• Extensive research and testing resulted in irradiation becoming widely recognized as a safe and effective method of reducing harmful bacteria in food products. (gc.ca)
  • Food irradiation does not guarantee zero risk, but it greatly reduces bacteria and other microorganisms that may be present in food. (gc.ca)
  • The technology - called irradiation - zaps bacteria out of food and is highly effective, but for many consumers it conjures up frightening images of mutant life forms and phosphorescent food. (bendbulletin.com)
  • The cellular structure of these foods may not be able to withstand the effects of irradiation, which along with killing bacteria, damages everything else in its path. (commondreams.org)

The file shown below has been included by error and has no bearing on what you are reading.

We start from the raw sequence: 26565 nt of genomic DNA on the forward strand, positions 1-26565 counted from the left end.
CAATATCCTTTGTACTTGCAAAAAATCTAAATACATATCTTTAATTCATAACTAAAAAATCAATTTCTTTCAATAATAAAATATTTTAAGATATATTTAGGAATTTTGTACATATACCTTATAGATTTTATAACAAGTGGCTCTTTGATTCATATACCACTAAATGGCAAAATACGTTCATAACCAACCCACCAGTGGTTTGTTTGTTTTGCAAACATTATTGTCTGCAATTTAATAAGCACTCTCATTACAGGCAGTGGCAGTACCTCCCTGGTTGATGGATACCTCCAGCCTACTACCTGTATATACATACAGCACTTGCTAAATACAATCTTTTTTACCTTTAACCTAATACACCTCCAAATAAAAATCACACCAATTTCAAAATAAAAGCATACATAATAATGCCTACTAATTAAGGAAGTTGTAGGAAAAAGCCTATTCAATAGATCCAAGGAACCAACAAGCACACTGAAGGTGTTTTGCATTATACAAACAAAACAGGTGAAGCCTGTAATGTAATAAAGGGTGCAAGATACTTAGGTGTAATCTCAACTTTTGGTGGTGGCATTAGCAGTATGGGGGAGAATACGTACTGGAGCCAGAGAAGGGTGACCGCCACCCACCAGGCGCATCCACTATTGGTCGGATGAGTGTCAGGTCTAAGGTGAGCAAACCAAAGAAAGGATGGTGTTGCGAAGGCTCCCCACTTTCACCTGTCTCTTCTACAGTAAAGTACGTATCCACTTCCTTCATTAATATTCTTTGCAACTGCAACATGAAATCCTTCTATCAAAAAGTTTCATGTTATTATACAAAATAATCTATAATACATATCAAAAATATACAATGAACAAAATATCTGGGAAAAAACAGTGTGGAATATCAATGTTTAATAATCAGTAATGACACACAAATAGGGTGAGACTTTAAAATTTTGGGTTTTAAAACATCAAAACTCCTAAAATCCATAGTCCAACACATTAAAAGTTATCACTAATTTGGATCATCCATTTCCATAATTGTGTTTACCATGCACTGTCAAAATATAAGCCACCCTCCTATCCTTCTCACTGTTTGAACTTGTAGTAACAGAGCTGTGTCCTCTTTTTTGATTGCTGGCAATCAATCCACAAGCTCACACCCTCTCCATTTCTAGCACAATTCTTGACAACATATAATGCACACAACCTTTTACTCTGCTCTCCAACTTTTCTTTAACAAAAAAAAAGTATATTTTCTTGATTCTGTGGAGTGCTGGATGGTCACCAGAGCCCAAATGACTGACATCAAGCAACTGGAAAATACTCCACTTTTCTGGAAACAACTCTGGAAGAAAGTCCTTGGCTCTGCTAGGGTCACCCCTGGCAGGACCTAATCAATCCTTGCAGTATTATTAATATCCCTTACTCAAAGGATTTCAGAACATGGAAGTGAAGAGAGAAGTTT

• But more attention is being paid to irradiation-which kills bacteria and parasites that can cause illness-since the disclosure that 1.8 million pounds of turkey for schools came from a supply tainted with potentially dangerous listeria bacteria. (edweek.org)
  • In this case we thought Bob's questions concerning irradiation of food and its effect on bacteria and on humans who consume it were sufficiently intriguing to lead us to ask Pundit Investigator and Special Projects Editor Mira Slott to, once again, speak with Dr. Jeffrey Barach and try to get some clarification. (perishablepundit.com)
  • In 2011 researchers found that irradiation was successful in the novel theranostic technique involving co-treatment with heptamethine dyes to elucidate tumor cells and attenuate their growth with minimal side effects. (wikipedia.org)